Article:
Is Line Level Signal Balanced Or Unbalanced?

Line out and line in ports deal with line-level audio signals. Line level signals are signals that are transmitted between audio components like audio amplifiers, mixers, televisions, and DVD players. It is the standard signal level for the transfer of analog audio between devices.

Technically, line-level signals can be either balanced or unbalanced. This is dependent on the type of cable used for transmitting or carrying the line-level signal. Line level signals that are carried by most 1/4″ and RCA cables are usually unbalanced. However, line-level signals carried by ¼ TRS connectors are balanced signals.

Balanced signals are less susceptible to noise and interference. Whether an audio signal will be balanced or unbalanced depends on the audio connector and cable. It does not depend on the port in which the connector will be inserted.

Balanced audio cables come with three wires inside the plastic outer casing. Two of these wires serve as signal wires, with the third one serving as a ground wire. These two signal wires transmit two identical copies of the same signal but of opposite polarities.

 On the other hand, unbalanced cables have only two wires inside the plastic outer casing. These two wires serve as the signal and ground wire, respectively. Unbalanced cables are more susceptible to noise than balanced.

Do Speakers Go In Line Out Or Line In?

If your speakers are active or powered speakers, you can connect them to Line Out. Active speakers have a built-in power amplifier that will amplify the line-level audio from the line out so that it can be played through the speakers. However, if your speakers are passive, you should not connect them to Line Out or Line In.

Neither line in nor line out should be used for passive speakers. This is because passive speakers require external power amplifiers to drive them. And as I mentioned earlier in the article, Line Outs don’t have a built-in power amplifier. So it will not be able to drive the speakers.

So if you’re using passive speakers, you want to connect the line out of the audio device, sending the audio to the line in of a power amplifier. The amplifier will boost the line-level signal from the line out into a speaker-level signal. And then connect the speaker to the Speaker Out of the power amp.

In pro audio devices, speakers go into speaker ports or speaker outs. Speaker outs are ports designed to send speaker-level signals that are capable of driving speakers. Line level signals are not strong enough to drive speakers.

However, if your speakers are powered or active speakers, you can connect them directly to the line out. The difference between an active and a passive speaker is that active speakers have a power amplifier built into them.

This means when it receives an from the line output of an audio device, the built-in power amp will amplify the signal and then play them through the speakers.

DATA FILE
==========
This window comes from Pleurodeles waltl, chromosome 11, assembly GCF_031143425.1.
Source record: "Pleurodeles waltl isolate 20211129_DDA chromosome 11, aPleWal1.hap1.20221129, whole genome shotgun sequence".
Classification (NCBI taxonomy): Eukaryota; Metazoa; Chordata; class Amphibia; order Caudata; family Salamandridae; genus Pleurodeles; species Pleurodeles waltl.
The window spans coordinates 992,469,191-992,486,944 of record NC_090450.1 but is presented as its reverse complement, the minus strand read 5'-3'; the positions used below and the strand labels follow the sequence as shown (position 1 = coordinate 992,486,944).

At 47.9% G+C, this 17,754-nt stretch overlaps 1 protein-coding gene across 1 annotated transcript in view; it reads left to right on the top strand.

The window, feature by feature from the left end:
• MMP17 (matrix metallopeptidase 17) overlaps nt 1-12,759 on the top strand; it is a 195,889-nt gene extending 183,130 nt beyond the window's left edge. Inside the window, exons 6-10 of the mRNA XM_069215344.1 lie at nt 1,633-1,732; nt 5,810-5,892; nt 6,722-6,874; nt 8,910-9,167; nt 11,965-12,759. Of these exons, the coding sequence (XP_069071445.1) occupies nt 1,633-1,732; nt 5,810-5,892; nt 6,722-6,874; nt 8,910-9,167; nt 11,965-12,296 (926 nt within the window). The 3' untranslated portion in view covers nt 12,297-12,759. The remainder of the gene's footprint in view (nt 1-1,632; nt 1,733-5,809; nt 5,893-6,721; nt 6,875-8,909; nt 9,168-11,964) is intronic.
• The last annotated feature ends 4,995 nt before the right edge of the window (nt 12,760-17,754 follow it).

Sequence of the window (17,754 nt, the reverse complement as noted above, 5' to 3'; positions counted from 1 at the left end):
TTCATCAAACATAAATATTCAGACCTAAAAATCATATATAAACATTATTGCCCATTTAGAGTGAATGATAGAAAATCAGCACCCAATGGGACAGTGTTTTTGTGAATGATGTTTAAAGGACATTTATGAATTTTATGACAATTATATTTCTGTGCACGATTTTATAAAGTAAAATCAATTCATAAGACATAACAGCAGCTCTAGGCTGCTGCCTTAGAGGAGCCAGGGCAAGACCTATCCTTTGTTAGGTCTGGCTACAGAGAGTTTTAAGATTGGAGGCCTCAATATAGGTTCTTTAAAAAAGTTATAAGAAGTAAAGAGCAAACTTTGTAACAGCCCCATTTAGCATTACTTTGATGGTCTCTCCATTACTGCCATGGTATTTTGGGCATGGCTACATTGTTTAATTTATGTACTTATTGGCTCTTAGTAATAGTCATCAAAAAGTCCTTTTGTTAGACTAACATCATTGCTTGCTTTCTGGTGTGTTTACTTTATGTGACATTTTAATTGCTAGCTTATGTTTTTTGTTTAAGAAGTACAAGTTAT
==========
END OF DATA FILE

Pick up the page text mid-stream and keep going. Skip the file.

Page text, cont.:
When you plug a speaker into a line out, you may hear little to no sound at all from your speakers.

Do Headphones Go in Line Out or Line In?

Headphones do not go in line outputs or line inputs. This is because, as I mentioned, line-level ports do not have an amplifier built into them. Hence they are not powerful enough to drive headphones. You will get less to no sound in your headphones when you plug them to line outputs.

 I explained this in detail in my article, where I compared Line Outputs and Headphone Outputs. You should definitely check it out.

Headphones ports are different from line outs. They have headphone amplifiers built into them. And that makes it possible to drive headphones and get them to work.

Do Microphones Go in Line Out or Line In?

Just like headphones, you should not connect microphones to line-level outputs. When you connect a microphone to a line-level input, you will generate little to no sound at all. This is because microphones generate microphone-level signals. These microphone-level signals are quite weak as compared to line-level signals.

Because microphone level signals are weak, they cannot be transmitted through line inputs. For this reason, microphones must be connected to a Mic Input (or Mic In). Why?

Mic inputs have a preamp built into them. The preamp essentially receives the weak microphone signal and then boosts it into a line-level signal.

So here is what you need to know. Suppose you need to connect a microphone to a device that has only a line-level input. In that case, you have to connect your microphone to a dedicated preamp or mixer before connecting this to the line-level input. These devices will amplify the low-level output signals produced by microphones to line level.

Conclusion

A line out is an output that enables you to transmit audio signals from audio devices like guitars, keyboards, etc., to mixers and amplifiers. Line inputs receive signals from the line outputs of audio devices. 

This means line out transmits an audio signal output while a line in port serves as the recipient of signal inputs.